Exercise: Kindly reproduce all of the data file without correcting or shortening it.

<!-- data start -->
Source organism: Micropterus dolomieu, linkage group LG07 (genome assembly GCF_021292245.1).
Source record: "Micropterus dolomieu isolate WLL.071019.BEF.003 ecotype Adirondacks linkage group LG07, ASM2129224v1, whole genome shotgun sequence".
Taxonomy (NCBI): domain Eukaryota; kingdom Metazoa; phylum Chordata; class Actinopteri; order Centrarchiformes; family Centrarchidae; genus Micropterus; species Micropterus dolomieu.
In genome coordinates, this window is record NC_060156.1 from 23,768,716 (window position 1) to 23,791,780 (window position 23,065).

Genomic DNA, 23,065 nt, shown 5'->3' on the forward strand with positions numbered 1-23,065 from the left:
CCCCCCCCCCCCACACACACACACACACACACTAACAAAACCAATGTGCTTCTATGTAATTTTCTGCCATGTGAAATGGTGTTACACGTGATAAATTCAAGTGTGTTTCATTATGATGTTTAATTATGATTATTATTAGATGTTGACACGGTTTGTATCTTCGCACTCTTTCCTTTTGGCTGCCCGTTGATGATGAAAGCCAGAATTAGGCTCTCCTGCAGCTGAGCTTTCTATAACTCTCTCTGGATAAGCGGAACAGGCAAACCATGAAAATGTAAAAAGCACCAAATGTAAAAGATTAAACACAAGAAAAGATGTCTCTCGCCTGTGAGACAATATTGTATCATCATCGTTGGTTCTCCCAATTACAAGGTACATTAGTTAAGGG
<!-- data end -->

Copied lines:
Source organism: Micropterus dolomieu, linkage group LG07 (genome assembly GCF_021292245.1).
Source record: "Micropterus dolomieu isolate WLL.071019.BEF.003 ecotype Adirondacks linkage group LG07, ASM2129224v1, whole genome shotgun sequence".
Taxonomy (NCBI): domain Eukaryota; kingdom Metazoa; phylum Chordata; class Actinopteri; order Centrarchiformes; family Centrarchidae; genus Micropterus; species Micropterus dolomieu.
In genome coordinates, this window is record NC_060156.1 from 23,768,716 (window position 1) to 23,791,780 (window position 23,065).

Genomic DNA, 23,065 nt, shown 5'->3' on the forward strand with positions numbered 1-23,065 from the left:
CCCCCCCCCCCCACACACACACACACACACACTAACAAAACCAATGTGCTTCTATGTAATTTTCTGCCATGTGAAATGGTGTTACACGTGATAAATTCAAGTGTGTTTCATTATGATGTTTAATTATGATTATTATTAGATGTTGACACGGTTTGTATCTTCGCACTCTTTCCTTTTGGCTGCCCGTTGATGATGAAAGCCAGAATTAGGCTCTCCTGCAGCTGAGCTTTCTATAACTCTCTCTGGATAAGCGGAACAGGCAAACCATGAAAATGTAAAAAGCACCAAATGTAAAAGATTAAACACAAGAAAAGATGTCTCTCGCCTGTGAGACAATATTGTATCATCATCGTTGGTTCTCCCAATTACAAGGTACATTAGTTAAGGG